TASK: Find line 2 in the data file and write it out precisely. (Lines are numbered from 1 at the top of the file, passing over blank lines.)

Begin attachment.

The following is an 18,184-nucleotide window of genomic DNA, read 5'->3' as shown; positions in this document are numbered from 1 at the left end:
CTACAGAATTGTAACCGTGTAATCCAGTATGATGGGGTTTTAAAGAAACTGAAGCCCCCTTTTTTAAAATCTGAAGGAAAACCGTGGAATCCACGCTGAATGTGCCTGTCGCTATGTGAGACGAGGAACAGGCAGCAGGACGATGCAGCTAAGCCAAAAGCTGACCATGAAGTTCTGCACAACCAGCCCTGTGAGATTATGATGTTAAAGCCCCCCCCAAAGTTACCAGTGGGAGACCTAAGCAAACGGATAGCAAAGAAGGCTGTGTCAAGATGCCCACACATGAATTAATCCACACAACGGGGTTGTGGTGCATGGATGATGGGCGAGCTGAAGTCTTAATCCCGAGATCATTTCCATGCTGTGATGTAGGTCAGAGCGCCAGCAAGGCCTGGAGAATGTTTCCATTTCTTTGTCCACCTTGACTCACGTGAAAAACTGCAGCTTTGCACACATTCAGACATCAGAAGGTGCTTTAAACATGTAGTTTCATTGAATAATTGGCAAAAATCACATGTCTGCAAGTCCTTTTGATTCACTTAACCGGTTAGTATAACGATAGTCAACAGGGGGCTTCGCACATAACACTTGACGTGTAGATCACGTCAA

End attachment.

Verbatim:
CTACAGAATTGTAACCGTGTAATCCAGTATGATGGGGTTTTAAAGAAACTGAAGCCCCCTTTTTTAAAATCTGAAGGAAAACCGTGGAATCCACGCTGAATGTGCCTGTCGCTATGTGAGACGAGGAACAGGCAGCAGGACGATGCAGCTAAGCCAAAAGCTGACCATGAAGTTCTGCACAACCAGCCCTGTGAGATTATGATGTTAAAGCCCCCCCCAAAGTTACCAGTGGGAGACCTAAGCAAACGGATAGCAAAGAAGGCTGTGTCAAGATGCCCACACATGAATTAATCCACACAACGGGGTTGTGGTGCATGGATGATGGGCGAGCTGAAGTCTTAATCCCGAGATCATTTCCATGCTGTGATGTAGGTCAGAGCGCCAGCAAGGCCTGGAGAATGTTTCCATTTCTTTGTCCACCTTGACTCACGTGAAAAACTGCAGCTTTGCACACATTCAGACATCAGAAGGTGCTTTAAACATGTAGTTTCATTGAATAATTGGCAAAAATCACATGTCTGCAAGTCCTTTTGATTCACTTAACCGGTTAGTATAACGATAGTCAACAGGGGGCTTCGCACATAACACTTGACGTGTAGATCACGTCAA